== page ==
Gettysburg College Faculty Books

This volume examines the role of objects in the region north of early dynastic state centers, at the intersection of Ancient China and Eurasia, a large area that stretches from Xinjiang to the China Sea, from c.3000 BCE to the mid-eighth century BCE. This area was a frontier, an ambiguous space that lay at the margins of direct political control by the metropolitan states, where local and colonial ideas and practices were reconstructed transculturally. These identities were often merged and displayed in material culture. Types of objects, styles, and iconography were often hybrids or new to the region, as ...


The Richness Of Food: A Zooarchaeological Analysis Of Huaca Santa Clara And Huaca Gallinazo, North Coast Of Peru, Arwen M. Johns Sep 2017

The Richness Of Food: A Zooarchaeological Analysis Of Huaca Santa Clara And Huaca Gallinazo, North Coast Of Peru, Arwen M. Johns

Electronic Thesis and Dissertation Repository

This thesis is a zooarchaeological study examining the entangled nature of human-animal relations within processes of food production, preparation, and consumption at Huaca Santa Clara and Huaca Gallinazo in the Virú Valley, North Coast of Peru. It assesses how the consumption of animal products influenced social differentiation and identities during early state development in the Early Intermediate Period (200B.C.E – 800 C.E.). This thesis takes a social zooarchaeological approach and utilizes the framework of relational ontology to emphasize the social and symbolic roles of animals. Faunal remains suggest that individuals at Huaca Santa Clara had comparatively equal access ...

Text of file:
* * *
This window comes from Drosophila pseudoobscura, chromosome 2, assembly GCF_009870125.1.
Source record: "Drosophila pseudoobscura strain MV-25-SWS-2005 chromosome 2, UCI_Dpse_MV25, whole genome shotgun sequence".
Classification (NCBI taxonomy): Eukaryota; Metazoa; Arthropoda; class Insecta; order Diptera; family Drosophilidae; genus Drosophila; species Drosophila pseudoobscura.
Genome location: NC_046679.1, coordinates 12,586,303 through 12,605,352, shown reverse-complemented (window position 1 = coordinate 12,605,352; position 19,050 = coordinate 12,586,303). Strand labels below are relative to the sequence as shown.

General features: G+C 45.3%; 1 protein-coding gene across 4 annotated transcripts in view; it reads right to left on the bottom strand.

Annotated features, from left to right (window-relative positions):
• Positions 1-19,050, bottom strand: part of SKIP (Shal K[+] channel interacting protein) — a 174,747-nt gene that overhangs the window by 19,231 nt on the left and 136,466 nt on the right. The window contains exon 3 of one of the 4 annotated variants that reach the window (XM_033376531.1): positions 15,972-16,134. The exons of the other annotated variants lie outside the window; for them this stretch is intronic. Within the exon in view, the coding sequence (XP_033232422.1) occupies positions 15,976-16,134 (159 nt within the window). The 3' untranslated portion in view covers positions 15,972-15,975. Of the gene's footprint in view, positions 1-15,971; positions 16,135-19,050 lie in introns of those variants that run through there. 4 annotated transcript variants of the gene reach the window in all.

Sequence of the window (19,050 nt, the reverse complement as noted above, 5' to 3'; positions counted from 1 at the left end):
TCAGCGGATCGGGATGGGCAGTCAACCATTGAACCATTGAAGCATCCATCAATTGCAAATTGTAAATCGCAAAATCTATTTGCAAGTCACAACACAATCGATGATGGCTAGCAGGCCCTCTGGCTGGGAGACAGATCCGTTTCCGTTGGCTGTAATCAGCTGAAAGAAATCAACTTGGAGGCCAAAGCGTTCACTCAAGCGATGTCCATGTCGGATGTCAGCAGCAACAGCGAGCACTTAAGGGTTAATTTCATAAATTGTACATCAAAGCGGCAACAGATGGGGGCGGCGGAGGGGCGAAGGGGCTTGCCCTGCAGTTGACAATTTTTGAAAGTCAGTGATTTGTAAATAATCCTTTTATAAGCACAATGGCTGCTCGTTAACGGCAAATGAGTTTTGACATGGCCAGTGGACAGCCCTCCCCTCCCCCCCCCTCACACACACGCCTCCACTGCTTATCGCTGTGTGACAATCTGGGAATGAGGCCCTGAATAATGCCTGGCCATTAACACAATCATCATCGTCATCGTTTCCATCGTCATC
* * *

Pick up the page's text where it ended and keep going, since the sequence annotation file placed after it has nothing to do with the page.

The Painted Motifs Of Cypriot Ceramic Art: A Study Of Iconography & Identity, Paige Bockman Dec 2015

The Painted Motifs Of Cypriot Ceramic Art: A Study Of Iconography & Identity, Paige Bockman

UNLV Theses, Dissertations, Professional Papers, and Capstones

The aim of this master’s thesis is to explore the iconography of Chalcolithic (c. 3900-2300 cal. BC) Cyprus using ceramic motifs and identify their potential use in revealing differences between the cultural identity present at archaeological sites, as well as the possible causes of such variation. By exploring the existence and origins of subtle differences between the iconographic repertoires of related sites, the study seeks a better understanding of the movement of both ideas and symbols, and how the meaning of symbols developed within the context of a site.

Currently, Cypriot Chalcolithic sites are believed to be largely homogeneous ...


Constructing The World's Largest Prison: Understanding Identity By Examining Labor, Hubert J. Gibson Jan 2015

Constructing The World's Largest Prison: Understanding Identity By Examining Labor, Hubert J. Gibson

Electronic Theses and Dissertations

ABSTRACT

A Civil War prison camp operated by the Confederacy known as Camp Lawton was once considered the largest prison in the world. This label was attributed to the fact that Lawton’s stockade enclosed 42 acres. The historical record does not have a clear picture of who built it. Newspaper interviews claim the construction was carried out by 500 impressed slave laborers and 300 Union POWs, but these lack the credibility of official orders. Unfortunately, many Confederate documents were lost when Sherman’s army came through Millen, GA. This study archaeologically examines construction techniques utilized for building stockades in ...